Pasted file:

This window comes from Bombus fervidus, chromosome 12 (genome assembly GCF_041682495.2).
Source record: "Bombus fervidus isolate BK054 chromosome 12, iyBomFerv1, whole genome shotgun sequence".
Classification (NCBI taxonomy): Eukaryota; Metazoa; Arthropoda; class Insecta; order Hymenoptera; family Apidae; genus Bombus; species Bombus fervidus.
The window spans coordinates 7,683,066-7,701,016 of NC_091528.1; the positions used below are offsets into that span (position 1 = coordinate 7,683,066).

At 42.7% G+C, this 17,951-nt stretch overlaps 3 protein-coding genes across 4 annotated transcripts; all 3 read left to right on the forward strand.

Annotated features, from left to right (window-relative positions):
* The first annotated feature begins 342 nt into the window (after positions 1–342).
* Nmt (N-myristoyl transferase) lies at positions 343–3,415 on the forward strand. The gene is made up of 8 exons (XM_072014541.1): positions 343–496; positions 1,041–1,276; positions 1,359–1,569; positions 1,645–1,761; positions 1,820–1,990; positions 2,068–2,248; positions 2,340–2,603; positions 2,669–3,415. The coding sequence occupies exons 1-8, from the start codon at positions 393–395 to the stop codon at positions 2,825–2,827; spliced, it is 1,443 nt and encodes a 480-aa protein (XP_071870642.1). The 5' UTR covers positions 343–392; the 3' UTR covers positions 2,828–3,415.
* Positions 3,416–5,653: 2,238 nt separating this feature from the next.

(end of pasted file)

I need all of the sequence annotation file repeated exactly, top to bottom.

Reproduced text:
This window comes from Bombus fervidus, chromosome 12 (genome assembly GCF_041682495.2).
Source record: "Bombus fervidus isolate BK054 chromosome 12, iyBomFerv1, whole genome shotgun sequence".
Classification (NCBI taxonomy): Eukaryota; Metazoa; Arthropoda; class Insecta; order Hymenoptera; family Apidae; genus Bombus; species Bombus fervidus.
The window spans coordinates 7,683,066-7,701,016 of NC_091528.1; the positions used below are offsets into that span (position 1 = coordinate 7,683,066).

At 42.7% G+C, this 17,951-nt stretch overlaps 3 protein-coding genes across 4 annotated transcripts; all 3 read left to right on the forward strand.

Annotated features, from left to right (window-relative positions):
* The first annotated feature begins 342 nt into the window (after positions 1–342).
* Nmt (N-myristoyl transferase) lies at positions 343–3,415 on the forward strand. The gene is made up of 8 exons (XM_072014541.1): positions 343–496; positions 1,041–1,276; positions 1,359–1,569; positions 1,645–1,761; positions 1,820–1,990; positions 2,068–2,248; positions 2,340–2,603; positions 2,669–3,415. The coding sequence occupies exons 1-8, from the start codon at positions 393–395 to the stop codon at positions 2,825–2,827; spliced, it is 1,443 nt and encodes a 480-aa protein (XP_071870642.1). The 5' UTR covers positions 343–392; the 3' UTR covers positions 2,828–3,415.
* Positions 3,416–5,653: 2,238 nt separating this feature from the next.